?'Be provided. And this was dono bv
men who are figlitlnir a life and death
struegle. Communication with thS
i itslde i? praetleally ?hut off now, and
in a few day? probably (Brill be totally
Huge Guns Still Batter
Arras, City of Ruins
Continued from pace 1
to ?s??? an American again. He asked me how I liked trench mud, and
said it was great fun to chase the Germans through it.
From Mont St. Blol the French swarmed down the long hill and
took T.a Targette. Prom there the French Fj.read out. and in desperate
fighting ?seized the "labyrinth" and straightened their line to Roclin
C'urt. Here they moved their lines a little tn the east, and then their
s?-?i?thern anchor was thoroughly prepared for the big drive.
\RR\S. A MONUMENT OF RUN.
Arras Is the pivotal point cf the southern anchor, and it will always
remain a monument to German stupidity and insensate love of dc-truc?
tion for the sake of destroying. It is not, like many other p'a.-cs, com?
pletely wiped out. Banchgg, for example, is levelled to the ground?not
a wall left with one stone on top of another. A'ilain St. Nar.aire is a
mere shell. An occasional wall remains f( r half its original height,
while here and there a few broken roof beams Bn_g_ie their splintered
ends feebly in the north wind. Carency lies In the cellars.
These places were all captured by the C?ermana at the beginning of
the war, and were retaken by the French in fierce fighting from house
to house. Bloody struggles have raged in the.r streets, and despite the
cannons' work one can still see where the barricades she'tered now the
French, now the Germans, from ?the searching fire of the mitrailleuses.
Aira?, on the contrary, was never ii
German po??e?sion, and the Frend
rover fought with their feet on the sol
of the town. The Germans wer?
? ?"pped rearly two kilometre? distant
ar.d there the French trenche? ba?e re
malned for fifteen months impugna
1 le ngnins? all attacks. Yet not a daj
; pa?*e? without German shell? failing
on Arrn?, not a day without ?pme oi
the few remaining member? of th?
; elvil'an population being killed oi
T???n Shelled Every Day.
On June M, l'J.onn ?hell? of all
calibre? up to .420, and Including in?
cendiary ?hell?, w*re fired against th?
town. On that day not a ?Ingle Ger
| man ?hell va* aimed at the French
trenche?. Da?, s und ?om?tlm?? wseks
: pass withou' the Fr?nch trenches be?
lt.g shelled, but every day the town
uffered. At flr?t the town h?ll
, and eathedra] were Gorman target?.
? They stood on a low hill in the centre
of the town, and until June their main
BSa ?till rem?ln?d, but on Jun?
'he supreme frensy which that
; day ?ei>*ed the Oerman rea?on, tho?e
. two fr.mou? example? of medieval
To-day thirty fe?t of the western
facade of the town hall ?tend?, and one
arch of th? roof of the cathedral ?till
shelter? the fragment? of the high al?
tar. Ten thousand of the 1-.000 ?hells
Ajed that day fell on the central hill
of Arra? and left It a heap r ' powdered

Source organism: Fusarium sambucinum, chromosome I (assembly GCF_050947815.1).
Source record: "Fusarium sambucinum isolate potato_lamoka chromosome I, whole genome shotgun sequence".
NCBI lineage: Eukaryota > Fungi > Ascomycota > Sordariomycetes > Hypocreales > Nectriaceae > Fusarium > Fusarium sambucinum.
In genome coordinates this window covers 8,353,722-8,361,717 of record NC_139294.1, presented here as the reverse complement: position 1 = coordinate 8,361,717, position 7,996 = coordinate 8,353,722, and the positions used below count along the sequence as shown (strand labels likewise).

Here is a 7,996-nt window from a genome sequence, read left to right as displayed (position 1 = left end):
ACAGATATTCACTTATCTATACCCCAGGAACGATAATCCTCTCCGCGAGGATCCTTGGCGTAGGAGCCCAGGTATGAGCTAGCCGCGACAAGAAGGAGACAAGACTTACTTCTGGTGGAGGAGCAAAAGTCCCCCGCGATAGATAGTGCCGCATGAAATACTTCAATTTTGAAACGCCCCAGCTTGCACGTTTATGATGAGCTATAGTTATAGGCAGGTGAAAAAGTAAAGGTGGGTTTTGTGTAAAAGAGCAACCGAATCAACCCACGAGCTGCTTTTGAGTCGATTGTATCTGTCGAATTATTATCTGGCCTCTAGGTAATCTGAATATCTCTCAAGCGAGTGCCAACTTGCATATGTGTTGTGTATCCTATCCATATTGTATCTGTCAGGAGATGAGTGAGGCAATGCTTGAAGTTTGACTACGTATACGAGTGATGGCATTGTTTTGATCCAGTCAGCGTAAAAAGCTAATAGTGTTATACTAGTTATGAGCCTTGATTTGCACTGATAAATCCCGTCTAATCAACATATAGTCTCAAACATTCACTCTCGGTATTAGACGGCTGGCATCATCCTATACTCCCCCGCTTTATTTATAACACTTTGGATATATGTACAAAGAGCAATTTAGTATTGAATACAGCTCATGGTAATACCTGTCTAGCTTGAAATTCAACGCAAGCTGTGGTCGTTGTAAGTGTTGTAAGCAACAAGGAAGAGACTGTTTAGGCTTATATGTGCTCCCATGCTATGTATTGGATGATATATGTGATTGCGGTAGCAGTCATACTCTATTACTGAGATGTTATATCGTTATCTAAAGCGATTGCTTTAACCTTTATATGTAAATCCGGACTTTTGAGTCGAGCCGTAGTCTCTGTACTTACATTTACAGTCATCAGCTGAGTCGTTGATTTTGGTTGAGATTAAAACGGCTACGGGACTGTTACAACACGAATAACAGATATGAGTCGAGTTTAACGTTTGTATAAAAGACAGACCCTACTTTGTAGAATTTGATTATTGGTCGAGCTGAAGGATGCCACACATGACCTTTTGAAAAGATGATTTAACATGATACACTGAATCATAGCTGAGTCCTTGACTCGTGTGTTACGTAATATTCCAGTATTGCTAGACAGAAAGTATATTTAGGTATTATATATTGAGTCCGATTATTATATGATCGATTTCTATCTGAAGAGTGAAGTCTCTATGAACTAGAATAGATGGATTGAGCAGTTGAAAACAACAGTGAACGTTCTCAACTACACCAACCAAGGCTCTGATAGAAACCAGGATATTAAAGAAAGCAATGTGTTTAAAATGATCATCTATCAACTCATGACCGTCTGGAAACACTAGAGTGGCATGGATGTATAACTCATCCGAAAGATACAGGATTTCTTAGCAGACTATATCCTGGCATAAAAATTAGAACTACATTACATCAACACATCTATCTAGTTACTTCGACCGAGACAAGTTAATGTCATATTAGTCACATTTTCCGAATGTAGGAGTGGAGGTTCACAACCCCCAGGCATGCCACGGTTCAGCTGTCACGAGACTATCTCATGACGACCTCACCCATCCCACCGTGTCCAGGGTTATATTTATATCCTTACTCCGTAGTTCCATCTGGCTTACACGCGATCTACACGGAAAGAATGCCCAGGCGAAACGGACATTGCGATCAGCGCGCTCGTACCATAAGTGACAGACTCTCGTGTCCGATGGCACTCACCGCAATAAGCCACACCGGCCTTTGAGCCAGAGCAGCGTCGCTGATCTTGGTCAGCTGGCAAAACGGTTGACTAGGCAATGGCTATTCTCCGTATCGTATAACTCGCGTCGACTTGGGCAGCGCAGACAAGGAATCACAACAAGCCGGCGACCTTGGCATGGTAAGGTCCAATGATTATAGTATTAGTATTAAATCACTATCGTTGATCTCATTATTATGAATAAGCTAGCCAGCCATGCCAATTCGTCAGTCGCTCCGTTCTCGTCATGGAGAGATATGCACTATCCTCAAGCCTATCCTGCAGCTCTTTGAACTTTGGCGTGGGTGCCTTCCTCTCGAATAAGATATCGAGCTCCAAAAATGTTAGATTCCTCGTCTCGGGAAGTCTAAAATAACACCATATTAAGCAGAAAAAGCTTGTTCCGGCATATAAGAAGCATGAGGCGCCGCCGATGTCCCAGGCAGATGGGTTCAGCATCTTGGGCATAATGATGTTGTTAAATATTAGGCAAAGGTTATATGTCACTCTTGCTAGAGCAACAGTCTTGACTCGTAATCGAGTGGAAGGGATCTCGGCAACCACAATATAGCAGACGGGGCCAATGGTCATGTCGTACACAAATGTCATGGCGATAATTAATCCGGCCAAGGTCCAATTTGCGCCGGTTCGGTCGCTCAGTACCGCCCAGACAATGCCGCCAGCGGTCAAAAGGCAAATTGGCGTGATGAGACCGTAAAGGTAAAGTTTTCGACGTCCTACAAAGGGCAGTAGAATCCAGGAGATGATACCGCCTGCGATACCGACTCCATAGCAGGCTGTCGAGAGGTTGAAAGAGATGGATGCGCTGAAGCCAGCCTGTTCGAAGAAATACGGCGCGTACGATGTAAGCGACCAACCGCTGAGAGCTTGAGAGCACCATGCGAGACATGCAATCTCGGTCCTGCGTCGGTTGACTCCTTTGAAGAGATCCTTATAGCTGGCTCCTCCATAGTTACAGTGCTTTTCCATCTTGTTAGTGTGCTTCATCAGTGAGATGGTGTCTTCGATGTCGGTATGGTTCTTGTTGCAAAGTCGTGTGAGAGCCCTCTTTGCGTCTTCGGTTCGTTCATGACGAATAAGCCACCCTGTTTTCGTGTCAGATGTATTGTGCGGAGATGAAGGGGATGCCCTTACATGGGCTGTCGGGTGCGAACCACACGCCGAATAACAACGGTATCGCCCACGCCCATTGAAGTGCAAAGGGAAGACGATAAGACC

than ths (?crmen? have
;'ed she1!? over the ?rhols town
IfBpartialljr. One walk? through the
?trsel -s on a houae w.th half
the roof gone and the ??.hole front out.
P .s -ill hang on ?lie walla, SI
? ? r . eetl *? iimpi ?wing uninjured.
fr 'he dssraSJ of the rear room
ths floor hangs by the loarei
hinge, oi e see? an unbroken an rror in
a gilt frame over the chimney piece,
from which n largo section lias be'-:i
Destruction Without Sense.
Arrss la something which cannot bo
understood, and is hardly to be he
tiered even after It ha? boOfl seen. The
destruction Is so absolutely senseless.
On? seeks vainly the reason, arid if
pot the reason, then the excuse, for
fifteen months' bombardment of the
deserted city only 1,200 are left of a
population of _7,0fi0 where the gTRRI
trows In the Btrecta and the walls
erumbie like age-o'd ruins.
I lunched In Arra. last Thursday,
and while I sat at the table a (ierman
fell In a nearby street. There
were six In our party, led by two of?
ficers from the (?eneral Staff. Our of?
ficer showed us a lead box and a hole
in the garden, where 'he owner of the
?? had buried a million frai M wl Bfl
ermana began their bombardment.
The meal was serve.; m a h <h-rell
inged, oak-raf'ered room, decorated
with stags' heads und other trophies of
the hunt. The officer opened the doot
and showed us the next room, where
the plaster littered the carpet. The
wail was gone, and we looked up to
the iky through a great bola in the
roof. Ile searched Ms friend's cellars
and brought lit. a bottle of fine old
wine. As we raised the glassea to our
lips the thandei of the big g us i i-oke.
"This wine must be dru* k in ie
llgious spirit," he said "Th;s house
. may be gone to-morrow. I*, may be
gone In ten minutes."
Our captain moved over to the piano
that itood In a comer of the room.
"Play Warner.' play Tristan,' said
"Wha?'" said one of the party, "do
you play Wagner?"
"What was beautiful remains beau?
tiful," replied the lieutenant.
Toe huge cra?h rat"e,| the windows
and O'ir captain at the plane Btruel
?ate 'The Marseillaise." The orderly
came in vvi-h the word tha* a shell had
fallen in the next street, and the cap?